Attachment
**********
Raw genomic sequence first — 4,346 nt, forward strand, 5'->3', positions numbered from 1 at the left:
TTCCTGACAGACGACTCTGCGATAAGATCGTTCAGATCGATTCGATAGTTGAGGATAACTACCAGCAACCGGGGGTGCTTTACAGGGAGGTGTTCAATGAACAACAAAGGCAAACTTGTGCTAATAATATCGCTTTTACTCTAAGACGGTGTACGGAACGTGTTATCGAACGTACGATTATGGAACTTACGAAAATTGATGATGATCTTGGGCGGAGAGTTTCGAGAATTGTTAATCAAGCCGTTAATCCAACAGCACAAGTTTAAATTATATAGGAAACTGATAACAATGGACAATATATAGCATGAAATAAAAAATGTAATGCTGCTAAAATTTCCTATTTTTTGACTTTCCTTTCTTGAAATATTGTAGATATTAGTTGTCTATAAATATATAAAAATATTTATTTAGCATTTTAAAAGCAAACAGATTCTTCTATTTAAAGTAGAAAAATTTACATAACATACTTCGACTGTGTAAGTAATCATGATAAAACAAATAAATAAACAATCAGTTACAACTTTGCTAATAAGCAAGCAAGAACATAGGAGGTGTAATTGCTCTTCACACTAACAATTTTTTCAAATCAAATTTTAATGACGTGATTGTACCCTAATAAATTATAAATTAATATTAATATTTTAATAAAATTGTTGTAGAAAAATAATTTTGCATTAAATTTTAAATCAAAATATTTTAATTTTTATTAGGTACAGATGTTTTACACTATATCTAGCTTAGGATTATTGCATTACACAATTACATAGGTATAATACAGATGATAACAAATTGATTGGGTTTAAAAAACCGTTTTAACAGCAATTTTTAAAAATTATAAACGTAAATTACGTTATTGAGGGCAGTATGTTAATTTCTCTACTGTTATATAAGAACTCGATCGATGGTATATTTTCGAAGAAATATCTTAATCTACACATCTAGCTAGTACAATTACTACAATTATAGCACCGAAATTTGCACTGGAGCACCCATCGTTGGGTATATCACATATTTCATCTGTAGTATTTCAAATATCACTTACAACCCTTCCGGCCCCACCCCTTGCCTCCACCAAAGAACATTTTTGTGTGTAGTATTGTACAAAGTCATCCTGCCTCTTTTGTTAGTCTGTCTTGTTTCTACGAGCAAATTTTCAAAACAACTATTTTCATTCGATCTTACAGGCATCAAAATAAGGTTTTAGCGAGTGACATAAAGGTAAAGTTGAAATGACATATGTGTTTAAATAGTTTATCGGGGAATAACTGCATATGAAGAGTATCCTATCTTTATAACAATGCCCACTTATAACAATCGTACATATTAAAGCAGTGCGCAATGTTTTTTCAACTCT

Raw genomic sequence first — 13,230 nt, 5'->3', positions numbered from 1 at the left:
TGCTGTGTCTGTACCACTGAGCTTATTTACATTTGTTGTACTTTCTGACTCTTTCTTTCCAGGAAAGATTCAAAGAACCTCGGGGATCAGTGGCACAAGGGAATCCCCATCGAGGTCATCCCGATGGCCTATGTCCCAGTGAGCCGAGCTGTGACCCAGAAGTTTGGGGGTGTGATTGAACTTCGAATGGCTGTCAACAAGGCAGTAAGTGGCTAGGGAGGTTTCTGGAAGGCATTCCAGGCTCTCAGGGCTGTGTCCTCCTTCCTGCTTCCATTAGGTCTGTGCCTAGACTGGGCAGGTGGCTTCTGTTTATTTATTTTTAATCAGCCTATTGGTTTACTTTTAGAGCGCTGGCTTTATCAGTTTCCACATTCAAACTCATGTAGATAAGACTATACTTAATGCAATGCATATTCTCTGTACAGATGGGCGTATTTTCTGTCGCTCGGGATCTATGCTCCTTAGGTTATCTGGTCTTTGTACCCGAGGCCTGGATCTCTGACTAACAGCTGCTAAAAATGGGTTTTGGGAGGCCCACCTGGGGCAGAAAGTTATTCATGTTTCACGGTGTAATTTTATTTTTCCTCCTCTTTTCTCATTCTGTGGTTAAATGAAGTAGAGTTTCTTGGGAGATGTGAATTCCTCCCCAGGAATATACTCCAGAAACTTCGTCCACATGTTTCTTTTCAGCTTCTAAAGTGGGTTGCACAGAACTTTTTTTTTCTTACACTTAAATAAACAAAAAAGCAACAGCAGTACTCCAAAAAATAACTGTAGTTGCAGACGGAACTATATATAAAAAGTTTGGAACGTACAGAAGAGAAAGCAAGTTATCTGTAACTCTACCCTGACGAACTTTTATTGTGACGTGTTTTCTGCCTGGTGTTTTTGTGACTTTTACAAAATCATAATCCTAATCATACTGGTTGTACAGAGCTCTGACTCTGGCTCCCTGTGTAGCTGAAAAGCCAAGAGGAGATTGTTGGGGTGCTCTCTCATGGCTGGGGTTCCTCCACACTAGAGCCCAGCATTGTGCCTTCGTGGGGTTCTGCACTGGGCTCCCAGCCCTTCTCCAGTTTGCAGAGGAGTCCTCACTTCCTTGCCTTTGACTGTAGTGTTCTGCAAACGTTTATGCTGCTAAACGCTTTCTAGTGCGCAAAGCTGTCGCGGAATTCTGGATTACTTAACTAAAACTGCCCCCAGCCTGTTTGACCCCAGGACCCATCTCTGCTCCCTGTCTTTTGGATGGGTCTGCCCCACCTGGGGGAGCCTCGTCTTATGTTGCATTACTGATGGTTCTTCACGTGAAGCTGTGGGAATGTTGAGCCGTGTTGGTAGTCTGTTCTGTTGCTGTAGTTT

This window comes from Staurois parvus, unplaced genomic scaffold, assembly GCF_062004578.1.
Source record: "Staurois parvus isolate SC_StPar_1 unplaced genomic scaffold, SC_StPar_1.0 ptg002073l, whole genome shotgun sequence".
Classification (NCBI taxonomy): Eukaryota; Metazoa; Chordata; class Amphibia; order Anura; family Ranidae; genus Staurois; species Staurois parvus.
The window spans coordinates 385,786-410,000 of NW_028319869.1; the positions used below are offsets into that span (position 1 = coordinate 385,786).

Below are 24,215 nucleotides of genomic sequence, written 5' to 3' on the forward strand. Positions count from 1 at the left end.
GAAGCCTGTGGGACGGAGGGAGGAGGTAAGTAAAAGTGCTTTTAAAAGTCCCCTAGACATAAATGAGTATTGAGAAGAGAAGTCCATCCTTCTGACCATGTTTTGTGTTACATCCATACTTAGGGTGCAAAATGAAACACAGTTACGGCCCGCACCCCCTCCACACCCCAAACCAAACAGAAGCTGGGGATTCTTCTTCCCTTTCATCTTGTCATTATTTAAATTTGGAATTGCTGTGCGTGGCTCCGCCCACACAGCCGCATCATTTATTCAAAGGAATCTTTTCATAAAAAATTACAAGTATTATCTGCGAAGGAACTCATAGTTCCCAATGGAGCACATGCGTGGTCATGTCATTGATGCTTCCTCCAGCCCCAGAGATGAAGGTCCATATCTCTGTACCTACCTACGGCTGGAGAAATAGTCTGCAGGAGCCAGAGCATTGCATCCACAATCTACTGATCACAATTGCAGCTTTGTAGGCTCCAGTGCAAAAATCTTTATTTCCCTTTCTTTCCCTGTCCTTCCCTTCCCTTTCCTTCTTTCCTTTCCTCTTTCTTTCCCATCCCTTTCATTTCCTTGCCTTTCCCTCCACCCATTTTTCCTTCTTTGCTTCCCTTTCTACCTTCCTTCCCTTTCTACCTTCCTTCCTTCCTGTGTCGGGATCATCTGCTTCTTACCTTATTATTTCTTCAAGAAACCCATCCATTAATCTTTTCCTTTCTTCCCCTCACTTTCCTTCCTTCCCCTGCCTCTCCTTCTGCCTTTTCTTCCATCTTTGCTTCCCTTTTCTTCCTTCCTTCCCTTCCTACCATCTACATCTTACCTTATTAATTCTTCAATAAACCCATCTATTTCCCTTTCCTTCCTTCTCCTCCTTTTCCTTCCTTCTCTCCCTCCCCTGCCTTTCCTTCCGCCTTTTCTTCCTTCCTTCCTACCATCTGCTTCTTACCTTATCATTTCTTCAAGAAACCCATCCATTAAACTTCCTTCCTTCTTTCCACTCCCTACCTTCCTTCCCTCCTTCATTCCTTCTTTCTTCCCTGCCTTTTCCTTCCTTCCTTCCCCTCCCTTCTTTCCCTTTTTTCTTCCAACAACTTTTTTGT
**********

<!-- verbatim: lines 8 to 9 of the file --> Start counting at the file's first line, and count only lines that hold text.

The window spans coordinates 385,786-410,000 of NW_028319869.1; the positions used below are offsets into that span (position 1 = coordinate 385,786).

Below are 24,215 nucleotides of genomic sequence, written 5' to 3' on the forward strand. Positions count from 1 at the left end.